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March 6, 1984

JOHN A. PIERCE, Plaintiff

The opinion of the court was delivered by: WEBER

[EDITOR'S NOTE: The following court-provided text does not appear at this cite in 580 F. Supp.]


 In accordance with the accompanying Opinion, it is hereby ORDERED that summary judgment in favor of the defendant is GRANTED as to all claims. The Clerk is DIRECTED to mark this matter CLOSED.


 Defendant has moved for summary judgment in this age discrimination case. The parties have submitted extensive evidentiary materials, including depositions and affidavits of parties and witnesses, which present all facts provable at trial. For the reasons stated below, we must grant summary judgment in favor of the defendant on all claims.


 The undisputed facts of record may be summarized as follows:

  Plaintiff was employed by the defendant New Process, a mail-order retail concern, since 1946. For the last 14 years of this association, plaintiff held the position of head of the List Department. Essentially plaintiff was responsible for the mailing lists employed by the company in its direct mail solicitation. Lists were typically purchased from list "brokers", with prices dependent in part on the anticipated rate of response.

 Traditionally, New Process had employed relatively inexpensive lists in conducting its business. However, in early 1980 the rate of response from these lists had declined significantly. The company's officers began considering the purchase of more expensive lists, the increased price to be offset by anticipated higher customer response.

 Over the next one and one-half years this alternative was the subject of repeated discussions involving the plaintiff and the company's officers. Plaintiff was repeatedly made aware of the desire of company officials for higher priced/higher return lists. On August 24, 1981, John J. Smith, Vice President of Planning, gave plaintiff a direct order to prepare letters within the week ordering such lists for testing.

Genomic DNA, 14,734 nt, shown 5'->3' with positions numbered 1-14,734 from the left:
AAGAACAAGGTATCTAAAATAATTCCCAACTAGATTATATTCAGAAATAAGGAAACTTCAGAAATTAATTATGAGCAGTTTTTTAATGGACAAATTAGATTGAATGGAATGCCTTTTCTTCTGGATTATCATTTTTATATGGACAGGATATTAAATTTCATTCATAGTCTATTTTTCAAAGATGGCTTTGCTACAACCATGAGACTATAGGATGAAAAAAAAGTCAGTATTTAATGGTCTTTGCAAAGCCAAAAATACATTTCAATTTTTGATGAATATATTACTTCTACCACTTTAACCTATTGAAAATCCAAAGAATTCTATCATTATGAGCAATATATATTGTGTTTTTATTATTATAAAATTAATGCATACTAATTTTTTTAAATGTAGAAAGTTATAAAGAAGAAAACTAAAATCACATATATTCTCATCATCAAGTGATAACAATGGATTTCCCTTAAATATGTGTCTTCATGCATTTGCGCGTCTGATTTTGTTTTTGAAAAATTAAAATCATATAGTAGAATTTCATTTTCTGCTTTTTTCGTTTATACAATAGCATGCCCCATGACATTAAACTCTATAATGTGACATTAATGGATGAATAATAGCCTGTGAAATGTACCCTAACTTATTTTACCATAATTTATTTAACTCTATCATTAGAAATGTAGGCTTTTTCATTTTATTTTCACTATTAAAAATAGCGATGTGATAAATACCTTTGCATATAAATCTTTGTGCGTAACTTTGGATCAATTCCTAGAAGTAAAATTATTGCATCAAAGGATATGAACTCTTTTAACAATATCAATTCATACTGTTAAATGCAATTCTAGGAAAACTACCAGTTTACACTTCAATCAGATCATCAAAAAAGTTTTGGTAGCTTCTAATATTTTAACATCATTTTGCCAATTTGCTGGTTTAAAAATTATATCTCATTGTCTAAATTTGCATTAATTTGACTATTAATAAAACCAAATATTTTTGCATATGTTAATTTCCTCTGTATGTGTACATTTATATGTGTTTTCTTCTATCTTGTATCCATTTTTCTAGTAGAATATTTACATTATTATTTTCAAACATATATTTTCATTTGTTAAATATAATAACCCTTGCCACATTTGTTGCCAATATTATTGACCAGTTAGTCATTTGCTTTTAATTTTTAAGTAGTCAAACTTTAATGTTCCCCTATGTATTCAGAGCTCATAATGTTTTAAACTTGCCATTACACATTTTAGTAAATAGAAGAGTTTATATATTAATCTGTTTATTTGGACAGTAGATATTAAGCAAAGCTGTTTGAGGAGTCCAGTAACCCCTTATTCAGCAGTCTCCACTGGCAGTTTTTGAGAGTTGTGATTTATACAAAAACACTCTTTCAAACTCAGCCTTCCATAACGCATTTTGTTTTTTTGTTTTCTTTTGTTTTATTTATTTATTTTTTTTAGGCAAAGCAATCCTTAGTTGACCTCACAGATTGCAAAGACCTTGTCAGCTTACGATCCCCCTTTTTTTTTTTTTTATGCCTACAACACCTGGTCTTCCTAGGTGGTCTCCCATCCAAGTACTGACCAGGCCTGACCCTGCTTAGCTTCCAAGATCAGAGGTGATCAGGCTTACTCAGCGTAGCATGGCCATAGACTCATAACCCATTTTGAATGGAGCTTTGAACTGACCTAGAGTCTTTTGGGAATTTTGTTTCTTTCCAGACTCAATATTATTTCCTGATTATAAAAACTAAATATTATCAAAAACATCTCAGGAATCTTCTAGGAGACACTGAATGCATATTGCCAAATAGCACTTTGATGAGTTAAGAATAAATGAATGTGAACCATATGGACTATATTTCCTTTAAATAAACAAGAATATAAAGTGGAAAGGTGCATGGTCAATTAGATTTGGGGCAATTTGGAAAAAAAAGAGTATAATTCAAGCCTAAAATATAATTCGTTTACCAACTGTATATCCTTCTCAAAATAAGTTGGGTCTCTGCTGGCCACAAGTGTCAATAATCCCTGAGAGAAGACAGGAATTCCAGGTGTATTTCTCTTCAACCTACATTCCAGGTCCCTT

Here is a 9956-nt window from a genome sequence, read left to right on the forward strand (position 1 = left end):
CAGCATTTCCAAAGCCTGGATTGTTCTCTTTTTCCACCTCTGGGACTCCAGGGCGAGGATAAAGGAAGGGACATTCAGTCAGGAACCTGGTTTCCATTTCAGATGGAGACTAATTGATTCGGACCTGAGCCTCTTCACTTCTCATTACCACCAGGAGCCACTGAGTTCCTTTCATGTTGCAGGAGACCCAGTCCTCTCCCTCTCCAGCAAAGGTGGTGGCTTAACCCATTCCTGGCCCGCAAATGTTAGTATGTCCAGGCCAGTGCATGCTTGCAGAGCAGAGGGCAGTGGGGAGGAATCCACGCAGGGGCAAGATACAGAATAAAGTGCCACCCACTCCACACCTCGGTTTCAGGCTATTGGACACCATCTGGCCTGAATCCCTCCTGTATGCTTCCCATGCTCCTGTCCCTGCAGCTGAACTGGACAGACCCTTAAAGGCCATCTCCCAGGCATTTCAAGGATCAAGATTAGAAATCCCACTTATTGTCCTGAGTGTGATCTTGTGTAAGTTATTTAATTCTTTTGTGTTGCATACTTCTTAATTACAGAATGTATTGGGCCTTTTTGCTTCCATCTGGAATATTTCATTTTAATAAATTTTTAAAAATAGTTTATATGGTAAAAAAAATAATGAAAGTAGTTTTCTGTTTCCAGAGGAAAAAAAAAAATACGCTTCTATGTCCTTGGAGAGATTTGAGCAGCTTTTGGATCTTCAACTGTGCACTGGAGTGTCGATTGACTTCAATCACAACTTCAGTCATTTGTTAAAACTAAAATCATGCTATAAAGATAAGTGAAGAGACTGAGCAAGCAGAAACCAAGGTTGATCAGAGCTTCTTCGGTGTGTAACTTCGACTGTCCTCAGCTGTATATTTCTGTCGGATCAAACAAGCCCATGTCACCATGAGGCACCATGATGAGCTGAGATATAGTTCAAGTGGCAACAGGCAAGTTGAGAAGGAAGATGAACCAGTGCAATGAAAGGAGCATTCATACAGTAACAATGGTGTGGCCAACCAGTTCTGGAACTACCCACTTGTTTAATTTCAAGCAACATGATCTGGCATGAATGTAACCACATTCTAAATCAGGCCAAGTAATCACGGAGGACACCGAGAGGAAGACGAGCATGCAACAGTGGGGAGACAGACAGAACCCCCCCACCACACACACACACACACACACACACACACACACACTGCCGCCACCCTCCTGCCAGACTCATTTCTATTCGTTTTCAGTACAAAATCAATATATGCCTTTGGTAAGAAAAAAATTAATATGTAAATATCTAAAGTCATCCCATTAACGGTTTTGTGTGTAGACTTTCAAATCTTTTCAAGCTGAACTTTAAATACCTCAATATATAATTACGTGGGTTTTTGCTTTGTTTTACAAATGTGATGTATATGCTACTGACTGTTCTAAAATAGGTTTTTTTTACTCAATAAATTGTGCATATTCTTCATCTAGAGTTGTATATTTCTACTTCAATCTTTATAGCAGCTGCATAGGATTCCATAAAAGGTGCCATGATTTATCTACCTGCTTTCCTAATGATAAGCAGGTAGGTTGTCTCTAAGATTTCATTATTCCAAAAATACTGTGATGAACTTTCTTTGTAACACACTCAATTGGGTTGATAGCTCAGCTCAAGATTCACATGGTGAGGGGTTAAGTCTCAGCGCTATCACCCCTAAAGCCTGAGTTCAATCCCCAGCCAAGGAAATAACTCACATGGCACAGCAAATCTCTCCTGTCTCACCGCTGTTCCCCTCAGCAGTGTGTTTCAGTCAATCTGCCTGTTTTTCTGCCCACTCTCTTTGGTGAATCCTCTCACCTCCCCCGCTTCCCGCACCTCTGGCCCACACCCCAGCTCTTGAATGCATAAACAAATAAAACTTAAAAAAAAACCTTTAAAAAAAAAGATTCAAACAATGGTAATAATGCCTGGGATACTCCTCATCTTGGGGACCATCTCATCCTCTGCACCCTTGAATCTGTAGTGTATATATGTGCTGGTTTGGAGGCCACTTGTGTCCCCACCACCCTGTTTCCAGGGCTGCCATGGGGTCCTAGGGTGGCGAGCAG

Plaintiff failed to acquire lists of the type desired. On August 31, 1981, plaintiff was discharged. He was fifty-nine years and one month old.


 Plaintiff's principal cause of action is under the Age Discrimination in Employment Act (ADEA), 29 U.S.C. § 621 et seq.

 The order of proof in a suit under the ADEA echoes that of a Title VII action. McDonnell Douglas Corp. v. Green, 411 U.S. 792, 36 L. Ed. 2d 668, 93 S. Ct. 1817 (1973); Texas Department of Community Affairs v. Burdine, 450 U.S. 248, 67 L. Ed. 2d 207, 101 S. Ct. 1089 (1981).

 Plaintiff must first make out a prima facie case of age discrimination. This is composed of four basic fact elements. 1) he is within the protected age group of 40-70; 2) he was the subject of an adverse employment action; 3) he was qualified for the position in question and 4) younger employees were treated more favorably. Proof of these basic facts raises an inference of discrimination which is given the force and effect of a rebuttable presumption. Burdine, 450 U.S. 248, 67 L. Ed. 2d 207, 101 S. Ct. 1089.

 This accomplished, defendant must then articulate a legitimate, non-discriminatory reason for the employment action. Defendant's burden is light and the evidence need only raise a factual issue on the motivation for the employment action. Burdine, 450 U.S. at 254-55.

 The presumption thereby rebutted, plaintiff must then carry the burden of establishing discrimination by a preponderance of the evidence. Typically this is done by unmasking defendant's articulated reason as a mere pretext. It may also be accomplished by other evidence of discriminatory intent. Burdine, 450 U.S. at 256.